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Do No Harm, Unless They're Monsters in Witch Doctor

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Doctor Vincent Morrow is like Van Helsing, if House's Hugh Laurie prescribed him a handful of magical mad-scientist pills at the top of every hour. Morrow's lithe. Blasé. Misanthropic. Solipsistic. And pretty damned funny. In the five-issue collection Witch Doctor, Vol. 1: Under the Knife (the first original series from Walking Dead creator Robert Kirkman's Skybound imprint), Portland comics creators Brandon Seifert and Lukas Ketner's "hero" heals Earth's infected humans, who are beset with demons, cuckoo faeries, gillpeople, and vampires. At his side: beefcake paramedic Eric Gast, patient/helper/strange girl Penny Dreadful, and Morrow's trusty scalpel... the sword Excalibur.

As Dr. Morrow says, "You don't go to a normal doctor for a supernatural illness... you go to a specialist in supernatural medicine." In Witch Doctor, humanity is infected with a scourge of demonic ailments, and it's up to the doctor, an envoy from the Mystics without Borders, to rid humans of their monsterly diseases. This takes the form of exorcism-like rites and dealing with the most ancient of Earth's monsters, the tapeworms and eyebrow mites of Cthulhu.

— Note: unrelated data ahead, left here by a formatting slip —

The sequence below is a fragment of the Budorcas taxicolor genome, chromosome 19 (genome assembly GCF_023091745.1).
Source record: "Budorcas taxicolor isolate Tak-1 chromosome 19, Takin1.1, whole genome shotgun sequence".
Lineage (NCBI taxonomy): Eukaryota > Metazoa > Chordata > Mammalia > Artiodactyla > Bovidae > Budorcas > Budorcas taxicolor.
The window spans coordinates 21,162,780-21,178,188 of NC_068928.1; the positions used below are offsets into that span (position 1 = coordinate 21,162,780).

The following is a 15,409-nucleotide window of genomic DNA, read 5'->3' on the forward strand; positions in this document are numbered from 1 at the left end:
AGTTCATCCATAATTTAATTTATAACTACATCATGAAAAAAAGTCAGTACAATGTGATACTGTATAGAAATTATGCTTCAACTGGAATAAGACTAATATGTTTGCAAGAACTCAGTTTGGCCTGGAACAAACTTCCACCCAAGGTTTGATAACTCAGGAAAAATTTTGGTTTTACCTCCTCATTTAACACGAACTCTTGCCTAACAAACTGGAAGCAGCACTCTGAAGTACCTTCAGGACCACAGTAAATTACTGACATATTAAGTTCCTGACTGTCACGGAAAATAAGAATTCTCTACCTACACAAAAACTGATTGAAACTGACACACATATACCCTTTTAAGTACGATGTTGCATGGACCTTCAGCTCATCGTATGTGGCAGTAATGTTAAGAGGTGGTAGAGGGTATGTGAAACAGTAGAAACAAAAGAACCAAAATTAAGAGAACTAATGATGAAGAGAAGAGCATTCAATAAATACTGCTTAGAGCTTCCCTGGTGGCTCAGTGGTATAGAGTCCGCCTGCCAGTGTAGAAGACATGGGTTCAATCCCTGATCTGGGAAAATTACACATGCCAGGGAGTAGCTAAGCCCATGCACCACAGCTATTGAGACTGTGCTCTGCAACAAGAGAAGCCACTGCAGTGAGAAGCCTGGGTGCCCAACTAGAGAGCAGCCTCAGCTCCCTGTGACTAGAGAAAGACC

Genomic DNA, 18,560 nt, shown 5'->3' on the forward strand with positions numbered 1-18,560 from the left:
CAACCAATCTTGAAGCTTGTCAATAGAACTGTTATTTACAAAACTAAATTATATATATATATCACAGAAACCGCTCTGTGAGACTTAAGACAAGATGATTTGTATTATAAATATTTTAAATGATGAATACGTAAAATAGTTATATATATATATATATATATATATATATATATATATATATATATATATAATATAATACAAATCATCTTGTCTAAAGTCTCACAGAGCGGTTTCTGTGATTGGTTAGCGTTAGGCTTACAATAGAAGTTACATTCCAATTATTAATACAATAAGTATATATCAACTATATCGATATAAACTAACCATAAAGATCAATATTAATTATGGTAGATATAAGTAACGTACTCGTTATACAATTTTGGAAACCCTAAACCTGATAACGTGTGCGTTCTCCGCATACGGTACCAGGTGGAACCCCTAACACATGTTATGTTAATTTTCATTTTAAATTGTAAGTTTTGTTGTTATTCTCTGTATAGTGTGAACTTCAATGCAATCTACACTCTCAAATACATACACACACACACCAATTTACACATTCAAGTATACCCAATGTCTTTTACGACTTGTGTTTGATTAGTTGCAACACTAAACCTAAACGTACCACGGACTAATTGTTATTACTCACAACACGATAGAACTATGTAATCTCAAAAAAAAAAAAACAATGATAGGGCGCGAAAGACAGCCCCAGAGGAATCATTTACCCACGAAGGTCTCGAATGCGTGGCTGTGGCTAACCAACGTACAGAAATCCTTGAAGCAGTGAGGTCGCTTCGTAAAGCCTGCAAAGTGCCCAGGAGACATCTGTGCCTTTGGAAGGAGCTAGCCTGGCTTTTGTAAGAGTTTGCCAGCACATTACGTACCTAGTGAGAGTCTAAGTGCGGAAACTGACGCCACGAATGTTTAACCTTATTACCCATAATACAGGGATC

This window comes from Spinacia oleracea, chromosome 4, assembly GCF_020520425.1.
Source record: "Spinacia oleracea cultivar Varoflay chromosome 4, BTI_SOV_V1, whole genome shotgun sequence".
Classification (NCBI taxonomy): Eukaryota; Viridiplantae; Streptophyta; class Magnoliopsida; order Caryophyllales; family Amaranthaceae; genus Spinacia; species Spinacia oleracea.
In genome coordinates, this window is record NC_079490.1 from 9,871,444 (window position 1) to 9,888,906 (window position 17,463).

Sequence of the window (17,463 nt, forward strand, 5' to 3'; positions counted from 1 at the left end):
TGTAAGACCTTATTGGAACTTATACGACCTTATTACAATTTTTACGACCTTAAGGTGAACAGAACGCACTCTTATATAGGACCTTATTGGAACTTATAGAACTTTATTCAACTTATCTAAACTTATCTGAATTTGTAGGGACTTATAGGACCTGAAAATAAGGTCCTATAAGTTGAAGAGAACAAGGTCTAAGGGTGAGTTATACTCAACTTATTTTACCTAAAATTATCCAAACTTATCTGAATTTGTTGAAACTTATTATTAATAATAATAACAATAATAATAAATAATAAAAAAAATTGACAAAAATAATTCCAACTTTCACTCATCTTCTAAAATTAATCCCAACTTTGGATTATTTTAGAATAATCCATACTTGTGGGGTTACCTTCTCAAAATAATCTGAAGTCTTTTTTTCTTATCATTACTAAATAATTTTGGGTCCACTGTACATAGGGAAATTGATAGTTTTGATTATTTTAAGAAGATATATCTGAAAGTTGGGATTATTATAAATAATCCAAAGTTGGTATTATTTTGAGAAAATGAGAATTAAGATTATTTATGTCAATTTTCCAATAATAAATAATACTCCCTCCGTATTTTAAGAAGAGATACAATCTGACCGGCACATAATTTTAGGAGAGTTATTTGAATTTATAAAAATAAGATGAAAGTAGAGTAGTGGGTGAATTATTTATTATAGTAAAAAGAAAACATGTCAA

It's a neat premise. As Seifert says in the afterword, "The really classic, lasting monsters—vampires, zombies, and werewolves—are all disease metaphors." It's thoroughly refreshing to see a hard-science type killing beasties, in a popular culture landscape where the de rigeur warriors are overblown soldiers and moody slayers and everyday Jills and Joes desperate to survive creature-feature apocalypses. And Dr. Morrow is about as clinically wry and dry as one gets. Like the hysterical bit where he treats a baby infected with a faerie—dressed in his Southern gentleman white suit, he picks up the kewpie doll-like infant and administers a robust and jolly roughhousing. "What do you do with any evil baby? You shake it!" I like this guy.

Witch Doctor occasionally gets mired down in some inscrutable medical theories and dips in the jargon pool, but this rocky "wolbachia" and "nosocomial" stretch is but a short jaunt to the disgusting and delightful Biology of Fiends 101. Artist Ketner is a monster maestro, relishing in diabolical details, mandible mechanics, and other anatomical atrocities. Combine his supernatural fieldnotes with the comic timing of Seifert, and the mysterious and rich character of Penny Dreadful—a monster-eating monster in girl form—and Witch Doctor, Vol. 1 is a pretty fun addition to the horror genre, and it only looks to get stronger as we learn more about the characters.

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